Jankélévitch is a challenging writer, as his prose is characterized by an almost complete absence of self-awareness. His writing does not have the form of an inner monologue (despite first appearances) nor does it address itself to a dialogical interlocutor. Jankélévitch's thinking hovers instead in a space of its own creation, suspended between the interiority of an authorial voice and the exteriority of a communicative act. As with a musical score (Jankélévitch was himself an adept musicologist and talented pianist), the entire argument is animated by a set of dominant motifs that appear, disappear, and reappear in different permutations.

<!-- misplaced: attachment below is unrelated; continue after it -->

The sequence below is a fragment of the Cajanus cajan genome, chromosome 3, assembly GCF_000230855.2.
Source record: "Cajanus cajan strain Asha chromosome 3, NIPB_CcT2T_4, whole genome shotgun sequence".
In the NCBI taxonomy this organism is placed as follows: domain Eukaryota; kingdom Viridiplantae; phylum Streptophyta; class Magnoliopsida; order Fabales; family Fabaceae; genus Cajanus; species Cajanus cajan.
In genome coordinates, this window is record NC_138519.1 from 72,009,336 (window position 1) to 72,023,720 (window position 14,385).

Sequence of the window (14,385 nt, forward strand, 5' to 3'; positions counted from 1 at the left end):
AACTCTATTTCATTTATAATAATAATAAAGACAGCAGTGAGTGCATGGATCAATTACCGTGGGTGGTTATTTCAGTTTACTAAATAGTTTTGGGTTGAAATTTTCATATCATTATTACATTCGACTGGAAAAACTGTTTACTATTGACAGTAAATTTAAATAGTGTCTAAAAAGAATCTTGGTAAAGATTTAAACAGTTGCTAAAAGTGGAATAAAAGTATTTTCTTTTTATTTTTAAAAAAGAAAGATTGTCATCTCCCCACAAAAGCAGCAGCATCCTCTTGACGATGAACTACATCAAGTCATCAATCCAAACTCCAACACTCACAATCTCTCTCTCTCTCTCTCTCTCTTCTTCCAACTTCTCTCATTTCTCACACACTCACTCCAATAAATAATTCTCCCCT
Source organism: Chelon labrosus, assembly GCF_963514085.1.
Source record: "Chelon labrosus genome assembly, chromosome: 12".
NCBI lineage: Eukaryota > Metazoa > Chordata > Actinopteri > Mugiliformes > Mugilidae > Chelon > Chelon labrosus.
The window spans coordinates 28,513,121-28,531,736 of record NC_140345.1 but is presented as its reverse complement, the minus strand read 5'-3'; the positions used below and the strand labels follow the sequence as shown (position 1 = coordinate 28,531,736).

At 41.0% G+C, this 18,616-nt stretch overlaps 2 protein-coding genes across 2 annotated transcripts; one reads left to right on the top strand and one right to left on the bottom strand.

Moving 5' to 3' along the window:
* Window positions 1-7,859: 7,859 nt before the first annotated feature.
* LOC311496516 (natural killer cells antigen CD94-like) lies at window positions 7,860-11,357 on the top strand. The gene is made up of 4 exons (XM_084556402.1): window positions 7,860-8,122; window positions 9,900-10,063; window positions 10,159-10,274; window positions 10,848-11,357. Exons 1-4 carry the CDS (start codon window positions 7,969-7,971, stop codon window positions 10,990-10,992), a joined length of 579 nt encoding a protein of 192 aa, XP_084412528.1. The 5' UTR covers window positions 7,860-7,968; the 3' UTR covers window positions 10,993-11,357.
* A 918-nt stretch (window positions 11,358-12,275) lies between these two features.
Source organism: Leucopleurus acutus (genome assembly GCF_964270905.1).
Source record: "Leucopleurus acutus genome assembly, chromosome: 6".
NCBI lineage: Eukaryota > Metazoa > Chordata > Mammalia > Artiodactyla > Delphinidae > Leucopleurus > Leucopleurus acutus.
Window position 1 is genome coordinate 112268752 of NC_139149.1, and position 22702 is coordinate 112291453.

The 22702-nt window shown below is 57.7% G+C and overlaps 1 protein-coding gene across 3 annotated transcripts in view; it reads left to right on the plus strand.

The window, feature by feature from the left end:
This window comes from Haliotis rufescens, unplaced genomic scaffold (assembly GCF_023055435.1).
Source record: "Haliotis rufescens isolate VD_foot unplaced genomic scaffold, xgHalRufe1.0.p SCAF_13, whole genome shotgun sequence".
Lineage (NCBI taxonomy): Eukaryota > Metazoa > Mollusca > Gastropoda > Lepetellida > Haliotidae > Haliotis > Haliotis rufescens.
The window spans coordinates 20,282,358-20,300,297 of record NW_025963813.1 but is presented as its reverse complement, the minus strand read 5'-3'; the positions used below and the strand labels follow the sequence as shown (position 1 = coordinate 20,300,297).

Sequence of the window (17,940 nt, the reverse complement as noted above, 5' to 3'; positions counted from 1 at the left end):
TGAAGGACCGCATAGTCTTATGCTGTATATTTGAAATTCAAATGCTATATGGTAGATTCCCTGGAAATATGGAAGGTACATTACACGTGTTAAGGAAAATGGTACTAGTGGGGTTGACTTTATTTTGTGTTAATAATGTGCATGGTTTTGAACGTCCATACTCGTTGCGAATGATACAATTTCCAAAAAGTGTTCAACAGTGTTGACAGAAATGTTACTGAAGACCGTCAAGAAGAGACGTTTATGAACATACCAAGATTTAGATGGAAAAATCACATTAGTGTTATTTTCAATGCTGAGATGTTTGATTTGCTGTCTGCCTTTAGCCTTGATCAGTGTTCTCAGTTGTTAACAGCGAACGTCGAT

The book is organized into three chapters followed by a postscript. The different "bars" or "measures" within each chapter, and the three chapters, are structured through a non-dialectical progression of paired oppositions (regret and remorse, the irreversible and the irrevocable, consolation and the inconsolable, etc.). In Chapter One, "The Semi-Conscience," Jankélévitch begins with two oppositions inscribed within the French word conscience. The French conscience supports two distinct meanings that English keeps separate in differentiating between consciousness and conscience. Depending on context and use, the French conscience can either mean "consciousness" or "conscience." In the first case, conscience ranges over meanings such as "awareness," "consciousness," and "self-awareness," whereas in the second case, conscience designates a moral sense of right and wrong, or a guilty conscience. Whereas consciousness is, of all things among human beings, the most equally distributed, conscience is arguably a rarer breed, and often endangered by consciousness itself. On Jankélévitch's understanding, consciousness is intrinsically self-aware and essentially a self-relation (both subject and object), while "conscience" -- the having of a bad conscience -- is fundamentally lacking in any self-awareness that might allow or promote the insinuation of a good conscience (self-satisfaction, self-complacency, etc.) in the having of a bad conscience. In a manner that anticipates Sartre's celebrated analyses of bad faith and sincerity in Being and Nothingness, consciousness, as the relation of consciousness to itself, is always liable to not shoulder the full responsibility ("conscience") for itself ("consciousness"): in being an object for itself, consciousness reflects upon itself as in a hall of mirrors that allows for consciousness to perpetually slip away from itself. In contrast, a bad conscience is without any distance towards itself, or, in the terminology of German Idealism, it is a wounding self-affection (or in Bergsonian terms, a wounding intuition) without escape.